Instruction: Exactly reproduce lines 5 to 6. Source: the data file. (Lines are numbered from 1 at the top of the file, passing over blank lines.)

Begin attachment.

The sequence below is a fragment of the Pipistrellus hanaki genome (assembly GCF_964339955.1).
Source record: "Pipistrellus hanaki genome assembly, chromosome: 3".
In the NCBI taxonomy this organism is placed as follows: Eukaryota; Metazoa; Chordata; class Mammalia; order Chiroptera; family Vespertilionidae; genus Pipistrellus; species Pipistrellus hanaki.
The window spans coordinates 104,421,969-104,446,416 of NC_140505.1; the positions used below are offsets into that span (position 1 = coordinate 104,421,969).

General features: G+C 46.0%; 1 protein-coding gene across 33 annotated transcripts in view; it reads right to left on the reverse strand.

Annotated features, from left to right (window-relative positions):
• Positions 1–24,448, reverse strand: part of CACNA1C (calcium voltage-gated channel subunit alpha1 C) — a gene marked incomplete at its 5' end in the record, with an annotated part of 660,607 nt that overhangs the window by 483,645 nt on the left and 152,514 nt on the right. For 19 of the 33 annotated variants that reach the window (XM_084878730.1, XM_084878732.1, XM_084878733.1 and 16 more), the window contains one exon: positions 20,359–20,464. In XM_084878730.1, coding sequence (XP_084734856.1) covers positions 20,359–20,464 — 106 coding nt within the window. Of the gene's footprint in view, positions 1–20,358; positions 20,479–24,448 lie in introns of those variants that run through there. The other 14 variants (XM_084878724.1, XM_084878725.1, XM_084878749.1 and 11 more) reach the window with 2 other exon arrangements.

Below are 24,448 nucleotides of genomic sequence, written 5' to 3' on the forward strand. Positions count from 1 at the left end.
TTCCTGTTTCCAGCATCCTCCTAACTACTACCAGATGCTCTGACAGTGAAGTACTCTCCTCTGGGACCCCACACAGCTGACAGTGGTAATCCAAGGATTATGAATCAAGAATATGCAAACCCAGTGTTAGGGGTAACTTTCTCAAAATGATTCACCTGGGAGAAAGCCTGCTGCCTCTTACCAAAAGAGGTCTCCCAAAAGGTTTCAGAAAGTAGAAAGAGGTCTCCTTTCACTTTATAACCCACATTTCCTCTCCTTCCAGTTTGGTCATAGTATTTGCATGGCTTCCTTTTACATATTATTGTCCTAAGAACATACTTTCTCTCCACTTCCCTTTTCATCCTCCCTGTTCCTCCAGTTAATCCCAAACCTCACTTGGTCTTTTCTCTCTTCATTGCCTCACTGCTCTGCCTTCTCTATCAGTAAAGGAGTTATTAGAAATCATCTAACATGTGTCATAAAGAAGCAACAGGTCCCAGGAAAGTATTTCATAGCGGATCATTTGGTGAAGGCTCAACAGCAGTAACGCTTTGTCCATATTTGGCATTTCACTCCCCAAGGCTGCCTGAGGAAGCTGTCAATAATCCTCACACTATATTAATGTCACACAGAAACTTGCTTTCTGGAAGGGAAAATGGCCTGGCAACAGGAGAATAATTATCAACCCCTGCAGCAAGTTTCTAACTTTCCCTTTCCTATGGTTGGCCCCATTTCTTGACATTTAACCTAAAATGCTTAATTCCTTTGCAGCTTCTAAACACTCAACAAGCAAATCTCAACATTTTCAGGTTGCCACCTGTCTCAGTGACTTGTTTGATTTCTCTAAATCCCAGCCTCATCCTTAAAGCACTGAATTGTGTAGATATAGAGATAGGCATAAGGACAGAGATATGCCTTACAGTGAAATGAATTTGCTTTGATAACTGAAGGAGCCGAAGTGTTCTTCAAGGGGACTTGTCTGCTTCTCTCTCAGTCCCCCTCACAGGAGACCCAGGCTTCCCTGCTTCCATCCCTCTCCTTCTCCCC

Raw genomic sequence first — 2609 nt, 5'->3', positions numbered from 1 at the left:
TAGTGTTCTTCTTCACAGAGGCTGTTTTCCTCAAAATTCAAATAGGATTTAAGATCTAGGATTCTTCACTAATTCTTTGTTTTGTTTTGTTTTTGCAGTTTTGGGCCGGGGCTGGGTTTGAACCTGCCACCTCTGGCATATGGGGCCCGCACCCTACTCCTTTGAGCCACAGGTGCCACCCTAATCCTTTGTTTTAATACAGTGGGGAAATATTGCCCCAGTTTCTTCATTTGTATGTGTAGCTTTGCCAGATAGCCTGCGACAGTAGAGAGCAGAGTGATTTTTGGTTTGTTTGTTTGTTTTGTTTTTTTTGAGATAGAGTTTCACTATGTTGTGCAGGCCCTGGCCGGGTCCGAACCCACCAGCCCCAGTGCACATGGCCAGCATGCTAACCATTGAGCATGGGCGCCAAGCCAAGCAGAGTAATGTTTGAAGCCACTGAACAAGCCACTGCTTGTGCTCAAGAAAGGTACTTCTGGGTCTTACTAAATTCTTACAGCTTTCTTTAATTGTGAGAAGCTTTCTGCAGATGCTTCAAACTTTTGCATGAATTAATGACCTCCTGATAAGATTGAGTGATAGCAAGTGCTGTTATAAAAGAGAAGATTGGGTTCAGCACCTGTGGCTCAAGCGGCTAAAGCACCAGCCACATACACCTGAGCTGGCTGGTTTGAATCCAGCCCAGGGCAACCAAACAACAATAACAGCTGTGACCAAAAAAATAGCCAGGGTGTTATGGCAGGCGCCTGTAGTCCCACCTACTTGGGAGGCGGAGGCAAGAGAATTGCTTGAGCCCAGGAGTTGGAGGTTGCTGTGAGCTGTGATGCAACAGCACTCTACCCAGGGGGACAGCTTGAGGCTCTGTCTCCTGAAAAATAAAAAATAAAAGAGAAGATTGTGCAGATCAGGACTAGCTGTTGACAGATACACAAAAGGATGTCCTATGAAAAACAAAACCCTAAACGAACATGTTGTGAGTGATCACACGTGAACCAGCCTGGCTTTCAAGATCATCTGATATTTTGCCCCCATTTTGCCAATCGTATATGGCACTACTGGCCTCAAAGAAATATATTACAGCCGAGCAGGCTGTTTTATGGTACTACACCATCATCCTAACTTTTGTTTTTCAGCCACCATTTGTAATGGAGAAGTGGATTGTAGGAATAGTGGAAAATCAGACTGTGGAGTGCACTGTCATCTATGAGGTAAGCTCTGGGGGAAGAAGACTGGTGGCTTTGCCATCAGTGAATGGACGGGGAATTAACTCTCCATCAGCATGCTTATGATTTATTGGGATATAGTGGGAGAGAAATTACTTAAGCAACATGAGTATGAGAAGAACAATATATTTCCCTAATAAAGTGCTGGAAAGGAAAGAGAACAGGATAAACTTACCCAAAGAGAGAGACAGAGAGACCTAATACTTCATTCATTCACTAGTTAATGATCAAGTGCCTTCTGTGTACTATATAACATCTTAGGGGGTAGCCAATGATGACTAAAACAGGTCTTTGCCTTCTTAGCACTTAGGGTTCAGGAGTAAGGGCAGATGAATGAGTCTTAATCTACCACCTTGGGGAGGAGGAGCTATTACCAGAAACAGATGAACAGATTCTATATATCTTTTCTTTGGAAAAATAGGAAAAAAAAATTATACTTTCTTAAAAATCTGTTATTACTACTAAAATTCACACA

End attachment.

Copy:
General features: G+C 46.0%; 1 protein-coding gene across 33 annotated transcripts in view; it reads right to left on the reverse strand.

Annotated features, from left to right (window-relative positions):